While meetings are typically intended to move work forward, they can quickly derail productivity. In some cases, excessive meetings can even affect morale, as they generate more work while taking away the time to do it.
Few things can send a team spiraling like being stuck in meetings watching their to-do lists growing with every invite while they’re simultaneously kept from working on any of it.
So I’ve assembled all the tricks I’ve learned from smart people across my career to help you tame meetings, reclaim time and productivity, and make your calendar happy again.
Strongly consider changing weekly meetings to fortnightly (every two weeks), or monthly.
Take a hard look at recurring meetings ever 3-6 months and clear out the clutter.
Consider shorter alternatives to the hour-long meeting, including 20 min, 25 min, 30 min and 45 min.
Intentionally schedule meetings to end 5-10 minutes before the conventional hour or half hour mark.
You don’t need everyone on every call. Clear agendas and overlapping expertise allow effectiveness with fewer attendees.
If you do both of these weekly, consider doing them both every other week on alternating weeks.
Every meeting should have a statement describing what attendees should be doing in the meeting and what the expected output/outcome are. Meetings that are longer or have many contributors should most likely also include an agenda.
This will make meetings more effective and efficient – most easily accomplished by providing purpose statements and agendas.
Not everything needs to be a meeting. Be open about trying to handle some communications with group chat, project management or other tools if it makes sense and willing to transition to a meeting if it doesn’t work out.
Recurring meetings are probably the single biggest assault on corporate calendars. Don’t get me wrong. Recurring meetings can be valuable. The problem is that they’re usually held far too often.
As with so many automatic behaviors, it’s almost a default for most people to schedule recurring meetings on a weekly basis. This means that any amount of time you spend in this recurring meeting is multiplied by 4-5x per month. If you have a couple of these, suddenly half your work week can be gone before you know it.
Unless your entire group is working on a single project or there’s a rare all-hands-on-deck situation, it’s highly unlikely that there’s going to be enough work time to make meaningful progress in a week.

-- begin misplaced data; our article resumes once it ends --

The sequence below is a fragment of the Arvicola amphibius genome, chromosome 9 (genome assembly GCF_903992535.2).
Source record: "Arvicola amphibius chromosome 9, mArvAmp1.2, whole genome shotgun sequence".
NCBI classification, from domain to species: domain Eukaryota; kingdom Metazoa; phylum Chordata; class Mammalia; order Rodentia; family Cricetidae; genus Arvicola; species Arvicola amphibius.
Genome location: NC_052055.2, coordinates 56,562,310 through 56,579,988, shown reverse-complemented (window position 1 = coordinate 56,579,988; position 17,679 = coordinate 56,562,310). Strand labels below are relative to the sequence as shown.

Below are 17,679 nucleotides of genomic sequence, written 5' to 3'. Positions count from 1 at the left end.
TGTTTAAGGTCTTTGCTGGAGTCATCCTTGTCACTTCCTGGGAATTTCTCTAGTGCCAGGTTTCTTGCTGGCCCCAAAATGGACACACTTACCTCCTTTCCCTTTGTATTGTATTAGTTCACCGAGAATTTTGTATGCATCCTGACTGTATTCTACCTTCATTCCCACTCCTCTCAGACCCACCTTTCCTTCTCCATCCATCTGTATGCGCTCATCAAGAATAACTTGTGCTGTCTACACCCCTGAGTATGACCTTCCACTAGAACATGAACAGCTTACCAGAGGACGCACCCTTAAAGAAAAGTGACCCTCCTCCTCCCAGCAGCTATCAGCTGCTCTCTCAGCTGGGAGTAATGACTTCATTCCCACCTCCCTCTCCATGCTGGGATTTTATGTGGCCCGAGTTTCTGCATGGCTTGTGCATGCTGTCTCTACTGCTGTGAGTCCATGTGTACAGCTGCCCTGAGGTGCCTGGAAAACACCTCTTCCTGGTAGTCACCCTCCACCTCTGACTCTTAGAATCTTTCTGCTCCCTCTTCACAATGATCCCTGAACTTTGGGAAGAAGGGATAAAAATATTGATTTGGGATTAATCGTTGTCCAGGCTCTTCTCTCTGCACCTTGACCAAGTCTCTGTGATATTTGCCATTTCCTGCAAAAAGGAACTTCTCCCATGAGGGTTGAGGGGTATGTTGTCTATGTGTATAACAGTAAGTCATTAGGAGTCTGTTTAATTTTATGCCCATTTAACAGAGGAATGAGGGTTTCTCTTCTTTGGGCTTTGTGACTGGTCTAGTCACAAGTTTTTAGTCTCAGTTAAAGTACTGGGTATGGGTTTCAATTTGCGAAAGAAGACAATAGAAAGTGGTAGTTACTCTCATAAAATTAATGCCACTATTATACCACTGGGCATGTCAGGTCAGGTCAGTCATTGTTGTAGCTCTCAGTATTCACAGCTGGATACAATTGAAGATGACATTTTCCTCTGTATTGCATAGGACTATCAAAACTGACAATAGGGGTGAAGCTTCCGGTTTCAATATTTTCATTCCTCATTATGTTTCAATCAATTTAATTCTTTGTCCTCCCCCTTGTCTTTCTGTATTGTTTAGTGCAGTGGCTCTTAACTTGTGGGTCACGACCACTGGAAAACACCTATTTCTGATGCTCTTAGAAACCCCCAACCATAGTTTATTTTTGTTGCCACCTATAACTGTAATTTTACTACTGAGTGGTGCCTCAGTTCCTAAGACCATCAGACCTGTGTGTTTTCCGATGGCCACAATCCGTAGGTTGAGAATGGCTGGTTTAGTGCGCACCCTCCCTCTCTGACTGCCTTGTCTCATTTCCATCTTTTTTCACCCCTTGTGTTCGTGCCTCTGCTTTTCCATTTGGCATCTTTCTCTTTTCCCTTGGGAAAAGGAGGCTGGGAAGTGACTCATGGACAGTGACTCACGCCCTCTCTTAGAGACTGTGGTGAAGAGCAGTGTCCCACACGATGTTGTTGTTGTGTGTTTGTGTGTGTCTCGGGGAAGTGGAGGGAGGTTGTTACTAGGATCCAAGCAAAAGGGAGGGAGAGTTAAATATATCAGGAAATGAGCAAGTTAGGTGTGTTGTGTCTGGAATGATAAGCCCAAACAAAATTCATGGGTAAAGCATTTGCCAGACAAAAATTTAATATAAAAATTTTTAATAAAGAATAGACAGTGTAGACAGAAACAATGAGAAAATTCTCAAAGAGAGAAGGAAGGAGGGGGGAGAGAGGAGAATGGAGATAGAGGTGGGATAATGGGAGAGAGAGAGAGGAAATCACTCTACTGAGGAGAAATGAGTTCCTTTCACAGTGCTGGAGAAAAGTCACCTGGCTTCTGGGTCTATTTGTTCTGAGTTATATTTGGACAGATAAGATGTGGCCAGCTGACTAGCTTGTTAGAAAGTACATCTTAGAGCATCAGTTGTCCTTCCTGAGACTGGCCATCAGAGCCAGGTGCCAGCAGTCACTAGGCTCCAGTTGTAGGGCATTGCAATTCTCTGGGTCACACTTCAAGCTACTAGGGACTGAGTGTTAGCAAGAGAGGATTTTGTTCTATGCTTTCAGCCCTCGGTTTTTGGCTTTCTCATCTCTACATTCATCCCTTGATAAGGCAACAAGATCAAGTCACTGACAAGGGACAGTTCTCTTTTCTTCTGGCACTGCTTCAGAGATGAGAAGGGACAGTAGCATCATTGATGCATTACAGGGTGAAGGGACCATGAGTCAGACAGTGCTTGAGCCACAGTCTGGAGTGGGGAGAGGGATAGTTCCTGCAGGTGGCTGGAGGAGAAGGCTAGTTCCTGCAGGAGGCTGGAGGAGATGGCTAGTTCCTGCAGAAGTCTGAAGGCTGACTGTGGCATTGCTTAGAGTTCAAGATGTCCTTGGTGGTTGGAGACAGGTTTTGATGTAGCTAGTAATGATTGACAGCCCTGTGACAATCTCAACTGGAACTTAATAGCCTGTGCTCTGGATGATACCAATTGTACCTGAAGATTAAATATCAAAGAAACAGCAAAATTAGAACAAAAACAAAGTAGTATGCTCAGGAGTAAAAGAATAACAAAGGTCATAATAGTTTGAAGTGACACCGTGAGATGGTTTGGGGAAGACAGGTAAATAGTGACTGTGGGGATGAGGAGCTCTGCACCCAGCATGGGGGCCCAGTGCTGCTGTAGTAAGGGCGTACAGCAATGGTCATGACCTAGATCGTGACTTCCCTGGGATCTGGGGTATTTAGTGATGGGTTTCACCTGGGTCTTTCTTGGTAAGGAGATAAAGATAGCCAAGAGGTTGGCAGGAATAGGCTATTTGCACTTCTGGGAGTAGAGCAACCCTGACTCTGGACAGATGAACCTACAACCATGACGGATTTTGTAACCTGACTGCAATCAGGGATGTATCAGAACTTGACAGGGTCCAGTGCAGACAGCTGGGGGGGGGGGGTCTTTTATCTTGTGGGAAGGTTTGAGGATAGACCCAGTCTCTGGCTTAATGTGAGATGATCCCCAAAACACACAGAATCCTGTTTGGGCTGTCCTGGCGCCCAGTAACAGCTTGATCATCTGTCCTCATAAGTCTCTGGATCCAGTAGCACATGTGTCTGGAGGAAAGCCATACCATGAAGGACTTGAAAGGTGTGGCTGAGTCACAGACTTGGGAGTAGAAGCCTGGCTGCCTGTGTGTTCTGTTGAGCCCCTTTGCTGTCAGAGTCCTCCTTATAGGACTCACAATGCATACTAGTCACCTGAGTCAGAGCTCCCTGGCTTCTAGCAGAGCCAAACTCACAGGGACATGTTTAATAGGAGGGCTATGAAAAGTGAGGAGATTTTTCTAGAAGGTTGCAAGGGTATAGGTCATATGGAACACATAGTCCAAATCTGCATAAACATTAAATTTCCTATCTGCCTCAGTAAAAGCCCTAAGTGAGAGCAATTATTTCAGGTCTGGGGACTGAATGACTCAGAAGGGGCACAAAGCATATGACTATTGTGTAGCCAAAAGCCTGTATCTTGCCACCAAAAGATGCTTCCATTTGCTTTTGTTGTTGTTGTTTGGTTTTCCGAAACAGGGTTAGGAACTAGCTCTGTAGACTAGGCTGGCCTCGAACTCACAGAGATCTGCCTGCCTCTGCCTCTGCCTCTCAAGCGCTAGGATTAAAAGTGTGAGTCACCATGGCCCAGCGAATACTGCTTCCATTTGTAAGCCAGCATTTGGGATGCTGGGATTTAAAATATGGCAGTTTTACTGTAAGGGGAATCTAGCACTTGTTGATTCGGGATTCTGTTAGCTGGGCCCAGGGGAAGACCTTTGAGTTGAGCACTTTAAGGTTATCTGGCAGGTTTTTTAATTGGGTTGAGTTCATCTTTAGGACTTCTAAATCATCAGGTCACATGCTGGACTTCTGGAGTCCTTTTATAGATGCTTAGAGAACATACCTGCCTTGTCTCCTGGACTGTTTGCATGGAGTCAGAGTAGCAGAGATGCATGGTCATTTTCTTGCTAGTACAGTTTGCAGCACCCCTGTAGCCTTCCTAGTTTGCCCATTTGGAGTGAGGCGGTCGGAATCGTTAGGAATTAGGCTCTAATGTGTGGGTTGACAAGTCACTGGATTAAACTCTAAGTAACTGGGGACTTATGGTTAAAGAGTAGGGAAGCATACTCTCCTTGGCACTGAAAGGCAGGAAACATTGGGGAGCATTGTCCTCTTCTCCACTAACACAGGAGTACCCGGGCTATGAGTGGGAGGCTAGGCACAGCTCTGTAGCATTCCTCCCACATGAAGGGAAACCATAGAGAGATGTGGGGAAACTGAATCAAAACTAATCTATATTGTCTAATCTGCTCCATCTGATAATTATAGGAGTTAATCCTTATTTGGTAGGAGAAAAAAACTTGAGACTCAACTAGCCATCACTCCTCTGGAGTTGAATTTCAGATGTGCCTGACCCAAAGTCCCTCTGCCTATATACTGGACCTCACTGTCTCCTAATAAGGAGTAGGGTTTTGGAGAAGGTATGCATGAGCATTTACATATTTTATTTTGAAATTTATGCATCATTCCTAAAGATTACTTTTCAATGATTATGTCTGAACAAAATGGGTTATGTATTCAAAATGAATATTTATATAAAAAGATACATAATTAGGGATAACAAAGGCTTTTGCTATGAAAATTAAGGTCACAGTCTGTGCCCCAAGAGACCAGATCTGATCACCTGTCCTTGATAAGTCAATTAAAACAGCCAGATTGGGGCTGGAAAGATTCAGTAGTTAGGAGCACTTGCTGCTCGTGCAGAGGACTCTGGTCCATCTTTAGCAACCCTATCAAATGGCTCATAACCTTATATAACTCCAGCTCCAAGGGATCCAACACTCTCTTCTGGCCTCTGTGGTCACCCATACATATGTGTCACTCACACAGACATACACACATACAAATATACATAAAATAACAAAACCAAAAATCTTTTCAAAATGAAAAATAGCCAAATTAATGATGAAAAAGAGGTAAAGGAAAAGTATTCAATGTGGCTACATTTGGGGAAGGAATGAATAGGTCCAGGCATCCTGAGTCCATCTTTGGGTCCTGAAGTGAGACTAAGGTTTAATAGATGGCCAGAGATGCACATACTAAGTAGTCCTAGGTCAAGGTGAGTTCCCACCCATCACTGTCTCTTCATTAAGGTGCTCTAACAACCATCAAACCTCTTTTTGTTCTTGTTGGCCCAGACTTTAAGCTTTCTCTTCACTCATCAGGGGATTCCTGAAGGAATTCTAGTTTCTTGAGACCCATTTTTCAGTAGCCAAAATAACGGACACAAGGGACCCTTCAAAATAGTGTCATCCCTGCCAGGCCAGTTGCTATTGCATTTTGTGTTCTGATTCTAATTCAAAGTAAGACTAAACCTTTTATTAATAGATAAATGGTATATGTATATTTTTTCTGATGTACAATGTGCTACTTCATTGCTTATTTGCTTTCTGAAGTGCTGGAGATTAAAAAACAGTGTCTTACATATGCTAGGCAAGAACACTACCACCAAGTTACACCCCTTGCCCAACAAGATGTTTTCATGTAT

Strongly consider changing weekly meetings to fortnightly (every two weeks), or monthly.
You’ll give back time on everyone’s calendars and have more meaningful progress to talk about when you do meet.
Weekly status meetings are a common one here. Status meetings not only rarely serve to advance a project, but they often balloon to large numbers of attendees, who each only need to speak for a minute or two.
If you establish an agreed-upon and consistent method of status tracking and reporting, this may be just as easily handled via something like email or group chat, allowing the organizer or project manager to reach out for individual follow up instead of conducting that follow-up with 23 people on a conference call.
Recurring meetings are kind of like dishes. If you don’t clean them up regularly, they can really pile up and your schedule can start to stink.
Do an intentional review of recurring meetings ever 3-6 months and clean out the stale leftovers to keep your calendar from getting too cluttered.
The way calendar software is designed makes it far too easy to default to long meetings.
Don’t default to an hour-long meeting. In fact, some people suggest that you shouldn’t do hour-long meetings unless they’re working meetings you’ll come out of it with some form of deliverable.
You don’t have to stop there. Don’t be afraid of unconventional shorter meetings lengths either. For many meetings, 15 or 20 minutes may suffice instead of 30. Or 45 minutes instead of an hour.
If you keep your meetings tight with purpose and agendas, and especially if you build in passing periods (as discussed below), these alternate meeting lengths can be just as valuable while sitting lighter on your calendar.
When questioning meeting length, don’t just consider the hour vs half hour dilemma. Go further.
Often, a morning meeting goes a few minutes long. That leaves everyone in a subsequent meeting wasting time waiting for the late party from the previous meeting. That meeting then goes long and before you know it, dozens of people have lost collective hours over the course of the day because that first meeting went long.
When you build in passing periods, you can intend to be done at a specific time, but have a built-in cushion in case you go over a bit—and avoid being the first domino in a chain of lost productivity.
Ever get caught in a marathon of meetings back-to-back? Ever get dialed in a few minutes late and find yourself desperately scanning the agenda to remember what your sixth meeting of the day is even about? We’ve all been there.